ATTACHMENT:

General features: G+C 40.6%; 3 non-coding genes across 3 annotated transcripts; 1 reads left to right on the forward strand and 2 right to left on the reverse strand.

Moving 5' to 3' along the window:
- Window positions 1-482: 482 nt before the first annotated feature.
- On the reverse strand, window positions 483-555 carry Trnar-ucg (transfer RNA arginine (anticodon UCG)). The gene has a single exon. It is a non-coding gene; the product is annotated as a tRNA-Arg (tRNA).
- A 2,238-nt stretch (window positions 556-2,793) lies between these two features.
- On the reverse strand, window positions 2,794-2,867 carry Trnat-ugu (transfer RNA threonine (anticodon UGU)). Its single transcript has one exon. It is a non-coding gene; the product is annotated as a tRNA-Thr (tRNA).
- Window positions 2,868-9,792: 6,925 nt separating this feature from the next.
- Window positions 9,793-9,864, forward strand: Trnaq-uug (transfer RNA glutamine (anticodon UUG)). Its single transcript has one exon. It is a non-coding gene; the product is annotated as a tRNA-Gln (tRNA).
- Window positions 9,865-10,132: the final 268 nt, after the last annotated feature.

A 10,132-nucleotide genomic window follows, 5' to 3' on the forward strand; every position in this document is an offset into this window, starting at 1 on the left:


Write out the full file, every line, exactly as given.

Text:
General features: G+C 40.6%; 3 non-coding genes across 3 annotated transcripts; 1 reads left to right on the forward strand and 2 right to left on the reverse strand.

Moving 5' to 3' along the window:
- Window positions 1-482: 482 nt before the first annotated feature.
- On the reverse strand, window positions 483-555 carry Trnar-ucg (transfer RNA arginine (anticodon UCG)). The gene has a single exon. It is a non-coding gene; the product is annotated as a tRNA-Arg (tRNA).
- A 2,238-nt stretch (window positions 556-2,793) lies between these two features.
- On the reverse strand, window positions 2,794-2,867 carry Trnat-ugu (transfer RNA threonine (anticodon UGU)). Its single transcript has one exon. It is a non-coding gene; the product is annotated as a tRNA-Thr (tRNA).
- Window positions 2,868-9,792: 6,925 nt separating this feature from the next.
- Window positions 9,793-9,864, forward strand: Trnaq-uug (transfer RNA glutamine (anticodon UUG)). Its single transcript has one exon. It is a non-coding gene; the product is annotated as a tRNA-Gln (tRNA).
- Window positions 9,865-10,132: the final 268 nt, after the last annotated feature.

A 10,132-nucleotide genomic window follows, 5' to 3' on the forward strand; every position in this document is an offset into this window, starting at 1 on the left: